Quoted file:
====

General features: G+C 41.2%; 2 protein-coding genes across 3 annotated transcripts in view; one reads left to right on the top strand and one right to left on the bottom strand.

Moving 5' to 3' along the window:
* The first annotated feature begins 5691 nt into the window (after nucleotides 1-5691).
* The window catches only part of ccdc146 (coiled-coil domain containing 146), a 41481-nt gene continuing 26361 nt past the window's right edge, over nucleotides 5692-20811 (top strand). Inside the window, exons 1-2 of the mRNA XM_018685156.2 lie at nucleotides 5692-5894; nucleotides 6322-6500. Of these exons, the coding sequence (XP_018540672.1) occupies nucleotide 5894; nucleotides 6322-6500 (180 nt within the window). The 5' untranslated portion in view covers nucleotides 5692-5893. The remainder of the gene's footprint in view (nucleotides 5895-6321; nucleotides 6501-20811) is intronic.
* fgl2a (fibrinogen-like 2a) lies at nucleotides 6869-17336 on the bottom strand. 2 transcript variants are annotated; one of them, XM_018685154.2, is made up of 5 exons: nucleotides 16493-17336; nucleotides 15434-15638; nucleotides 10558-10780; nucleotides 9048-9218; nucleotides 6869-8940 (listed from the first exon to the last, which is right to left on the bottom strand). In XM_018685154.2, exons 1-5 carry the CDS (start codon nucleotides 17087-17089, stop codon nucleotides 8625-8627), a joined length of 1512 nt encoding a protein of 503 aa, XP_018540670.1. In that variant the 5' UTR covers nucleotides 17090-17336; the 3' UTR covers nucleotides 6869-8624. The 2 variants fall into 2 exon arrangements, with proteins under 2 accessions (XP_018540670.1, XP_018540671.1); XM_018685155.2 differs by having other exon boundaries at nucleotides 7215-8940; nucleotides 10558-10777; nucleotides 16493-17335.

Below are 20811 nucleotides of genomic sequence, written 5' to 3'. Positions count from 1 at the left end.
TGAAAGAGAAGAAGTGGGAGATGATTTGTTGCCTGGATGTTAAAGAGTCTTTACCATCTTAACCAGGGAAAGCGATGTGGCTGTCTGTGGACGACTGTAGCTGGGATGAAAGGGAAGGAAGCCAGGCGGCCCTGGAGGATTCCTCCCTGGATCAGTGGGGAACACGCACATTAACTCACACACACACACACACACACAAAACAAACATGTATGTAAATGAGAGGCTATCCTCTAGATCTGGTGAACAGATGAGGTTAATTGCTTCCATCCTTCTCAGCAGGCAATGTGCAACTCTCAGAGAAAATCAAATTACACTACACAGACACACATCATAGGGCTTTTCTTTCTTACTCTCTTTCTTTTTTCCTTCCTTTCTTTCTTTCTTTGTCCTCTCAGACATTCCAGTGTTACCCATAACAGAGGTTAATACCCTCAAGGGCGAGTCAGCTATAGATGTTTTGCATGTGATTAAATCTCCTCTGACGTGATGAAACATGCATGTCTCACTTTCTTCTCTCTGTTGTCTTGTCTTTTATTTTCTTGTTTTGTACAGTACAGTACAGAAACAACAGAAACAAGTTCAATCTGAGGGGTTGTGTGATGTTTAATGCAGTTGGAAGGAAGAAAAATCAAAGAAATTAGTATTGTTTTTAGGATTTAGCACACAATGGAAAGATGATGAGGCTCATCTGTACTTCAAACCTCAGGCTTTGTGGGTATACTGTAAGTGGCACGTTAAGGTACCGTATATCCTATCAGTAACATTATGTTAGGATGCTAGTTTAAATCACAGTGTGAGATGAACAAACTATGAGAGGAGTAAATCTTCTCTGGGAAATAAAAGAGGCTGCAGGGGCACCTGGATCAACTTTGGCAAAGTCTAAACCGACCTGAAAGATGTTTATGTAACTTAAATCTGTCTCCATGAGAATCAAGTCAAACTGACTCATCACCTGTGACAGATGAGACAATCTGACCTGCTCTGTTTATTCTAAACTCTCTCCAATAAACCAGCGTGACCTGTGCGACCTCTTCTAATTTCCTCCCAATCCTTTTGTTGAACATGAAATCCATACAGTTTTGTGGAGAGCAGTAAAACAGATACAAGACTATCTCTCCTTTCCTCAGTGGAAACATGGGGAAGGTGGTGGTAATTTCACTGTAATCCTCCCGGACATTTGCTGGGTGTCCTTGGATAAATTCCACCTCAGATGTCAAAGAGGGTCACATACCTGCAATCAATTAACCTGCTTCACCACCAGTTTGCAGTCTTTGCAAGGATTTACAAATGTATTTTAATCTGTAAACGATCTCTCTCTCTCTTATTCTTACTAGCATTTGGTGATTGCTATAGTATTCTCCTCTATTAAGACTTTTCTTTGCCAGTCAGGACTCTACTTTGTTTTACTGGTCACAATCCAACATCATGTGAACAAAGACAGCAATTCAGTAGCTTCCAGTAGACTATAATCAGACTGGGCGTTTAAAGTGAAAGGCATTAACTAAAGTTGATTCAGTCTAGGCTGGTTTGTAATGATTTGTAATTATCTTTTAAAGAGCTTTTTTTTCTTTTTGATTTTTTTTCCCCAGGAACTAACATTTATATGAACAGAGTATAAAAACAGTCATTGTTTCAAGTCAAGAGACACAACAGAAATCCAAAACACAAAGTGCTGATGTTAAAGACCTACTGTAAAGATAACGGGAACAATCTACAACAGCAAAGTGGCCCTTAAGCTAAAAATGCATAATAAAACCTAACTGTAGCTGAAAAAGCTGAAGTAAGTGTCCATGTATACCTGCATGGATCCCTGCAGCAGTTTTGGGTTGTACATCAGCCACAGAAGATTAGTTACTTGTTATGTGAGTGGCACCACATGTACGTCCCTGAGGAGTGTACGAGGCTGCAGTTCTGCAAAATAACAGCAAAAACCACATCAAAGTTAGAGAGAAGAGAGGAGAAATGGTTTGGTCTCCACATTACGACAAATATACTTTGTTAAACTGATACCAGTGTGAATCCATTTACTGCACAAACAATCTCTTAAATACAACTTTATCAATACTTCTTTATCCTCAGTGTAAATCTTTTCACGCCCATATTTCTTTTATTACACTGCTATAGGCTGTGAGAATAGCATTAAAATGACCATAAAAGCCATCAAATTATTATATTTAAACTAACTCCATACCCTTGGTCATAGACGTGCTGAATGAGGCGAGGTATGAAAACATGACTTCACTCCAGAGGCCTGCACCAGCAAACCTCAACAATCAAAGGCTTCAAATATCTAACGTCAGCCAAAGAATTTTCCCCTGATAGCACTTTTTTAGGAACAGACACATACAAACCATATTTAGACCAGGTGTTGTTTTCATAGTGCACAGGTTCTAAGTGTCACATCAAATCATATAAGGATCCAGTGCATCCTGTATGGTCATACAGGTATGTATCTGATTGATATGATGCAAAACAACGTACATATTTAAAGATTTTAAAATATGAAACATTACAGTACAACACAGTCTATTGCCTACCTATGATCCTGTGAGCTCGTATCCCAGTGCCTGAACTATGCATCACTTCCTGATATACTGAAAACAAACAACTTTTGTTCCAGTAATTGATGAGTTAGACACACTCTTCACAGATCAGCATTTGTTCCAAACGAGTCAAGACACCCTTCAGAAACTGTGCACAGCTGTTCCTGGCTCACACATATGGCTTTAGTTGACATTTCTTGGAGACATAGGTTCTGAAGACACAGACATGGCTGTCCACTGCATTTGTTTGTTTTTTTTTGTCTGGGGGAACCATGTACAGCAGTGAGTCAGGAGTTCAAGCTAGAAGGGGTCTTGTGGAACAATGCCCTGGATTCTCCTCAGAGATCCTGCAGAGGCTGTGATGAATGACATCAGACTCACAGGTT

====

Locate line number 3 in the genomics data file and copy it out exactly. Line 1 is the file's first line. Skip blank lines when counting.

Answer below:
* The first annotated feature begins 5691 nt into the window (after nucleotides 1-5691).